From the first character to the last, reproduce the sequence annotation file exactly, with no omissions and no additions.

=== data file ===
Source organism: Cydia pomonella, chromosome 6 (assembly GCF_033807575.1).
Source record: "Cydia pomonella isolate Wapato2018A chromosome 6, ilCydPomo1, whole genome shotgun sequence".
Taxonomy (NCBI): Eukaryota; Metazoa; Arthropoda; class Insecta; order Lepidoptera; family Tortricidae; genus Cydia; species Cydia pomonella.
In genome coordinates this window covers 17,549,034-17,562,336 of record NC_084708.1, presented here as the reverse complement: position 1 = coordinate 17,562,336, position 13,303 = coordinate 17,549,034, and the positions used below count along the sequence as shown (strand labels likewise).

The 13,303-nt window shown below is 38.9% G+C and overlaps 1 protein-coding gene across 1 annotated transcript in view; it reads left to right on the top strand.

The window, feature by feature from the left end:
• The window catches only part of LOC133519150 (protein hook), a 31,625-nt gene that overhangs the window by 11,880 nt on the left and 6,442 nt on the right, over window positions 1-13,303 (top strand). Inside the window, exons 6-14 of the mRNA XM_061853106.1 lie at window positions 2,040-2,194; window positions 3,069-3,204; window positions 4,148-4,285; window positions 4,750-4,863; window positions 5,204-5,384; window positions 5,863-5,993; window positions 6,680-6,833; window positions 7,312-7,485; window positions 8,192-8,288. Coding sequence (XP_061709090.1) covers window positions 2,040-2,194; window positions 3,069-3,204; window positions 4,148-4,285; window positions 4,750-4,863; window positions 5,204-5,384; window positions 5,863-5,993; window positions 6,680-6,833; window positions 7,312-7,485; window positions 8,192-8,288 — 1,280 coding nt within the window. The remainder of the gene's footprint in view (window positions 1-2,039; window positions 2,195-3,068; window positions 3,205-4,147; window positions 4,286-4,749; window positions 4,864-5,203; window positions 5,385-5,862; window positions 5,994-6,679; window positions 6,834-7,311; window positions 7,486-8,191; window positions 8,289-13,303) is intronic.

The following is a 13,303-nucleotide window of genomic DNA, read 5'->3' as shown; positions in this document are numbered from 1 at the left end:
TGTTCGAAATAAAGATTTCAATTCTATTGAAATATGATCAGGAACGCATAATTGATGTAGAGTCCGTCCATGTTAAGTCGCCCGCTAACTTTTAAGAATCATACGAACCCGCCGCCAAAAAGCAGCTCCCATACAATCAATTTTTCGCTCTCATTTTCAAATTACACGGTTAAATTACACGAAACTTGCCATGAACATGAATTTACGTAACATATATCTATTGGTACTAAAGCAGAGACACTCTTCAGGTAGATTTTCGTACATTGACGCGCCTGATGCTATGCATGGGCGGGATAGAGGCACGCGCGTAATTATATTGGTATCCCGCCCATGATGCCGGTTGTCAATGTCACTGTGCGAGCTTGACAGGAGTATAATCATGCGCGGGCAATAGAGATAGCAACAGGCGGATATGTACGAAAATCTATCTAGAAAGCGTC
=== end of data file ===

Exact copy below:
Source organism: Cydia pomonella, chromosome 6 (assembly GCF_033807575.1).
Source record: "Cydia pomonella isolate Wapato2018A chromosome 6, ilCydPomo1, whole genome shotgun sequence".
Taxonomy (NCBI): Eukaryota; Metazoa; Arthropoda; class Insecta; order Lepidoptera; family Tortricidae; genus Cydia; species Cydia pomonella.
In genome coordinates this window covers 17,549,034-17,562,336 of record NC_084708.1, presented here as the reverse complement: position 1 = coordinate 17,562,336, position 13,303 = coordinate 17,549,034, and the positions used below count along the sequence as shown (strand labels likewise).

The 13,303-nt window shown below is 38.9% G+C and overlaps 1 protein-coding gene across 1 annotated transcript in view; it reads left to right on the top strand.

The window, feature by feature from the left end:
• The window catches only part of LOC133519150 (protein hook), a 31,625-nt gene that overhangs the window by 11,880 nt on the left and 6,442 nt on the right, over window positions 1-13,303 (top strand). Inside the window, exons 6-14 of the mRNA XM_061853106.1 lie at window positions 2,040-2,194; window positions 3,069-3,204; window positions 4,148-4,285; window positions 4,750-4,863; window positions 5,204-5,384; window positions 5,863-5,993; window positions 6,680-6,833; window positions 7,312-7,485; window positions 8,192-8,288. Coding sequence (XP_061709090.1) covers window positions 2,040-2,194; window positions 3,069-3,204; window positions 4,148-4,285; window positions 4,750-4,863; window positions 5,204-5,384; window positions 5,863-5,993; window positions 6,680-6,833; window positions 7,312-7,485; window positions 8,192-8,288 — 1,280 coding nt within the window. The remainder of the gene's footprint in view (window positions 1-2,039; window positions 2,195-3,068; window positions 3,205-4,147; window positions 4,286-4,749; window positions 4,864-5,203; window positions 5,385-5,862; window positions 5,994-6,679; window positions 6,834-7,311; window positions 7,486-8,191; window positions 8,289-13,303) is intronic.

The following is a 13,303-nucleotide window of genomic DNA, read 5'->3' as shown; positions in this document are numbered from 1 at the left end:
TGTTCGAAATAAAGATTTCAATTCTATTGAAATATGATCAGGAACGCATAATTGATGTAGAGTCCGTCCATGTTAAGTCGCCCGCTAACTTTTAAGAATCATACGAACCCGCCGCCAAAAAGCAGCTCCCATACAATCAATTTTTCGCTCTCATTTTCAAATTACACGGTTAAATTACACGAAACTTGCCATGAACATGAATTTACGTAACATATATCTATTGGTACTAAAGCAGAGACACTCTTCAGGTAGATTTTCGTACATTGACGCGCCTGATGCTATGCATGGGCGGGATAGAGGCACGCGCGTAATTATATTGGTATCCCGCCCATGATGCCGGTTGTCAATGTCACTGTGCGAGCTTGACAGGAGTATAATCATGCGCGGGCAATAGAGATAGCAACAGGCGGATATGTACGAAAATCTATCTAGAAAGCGTC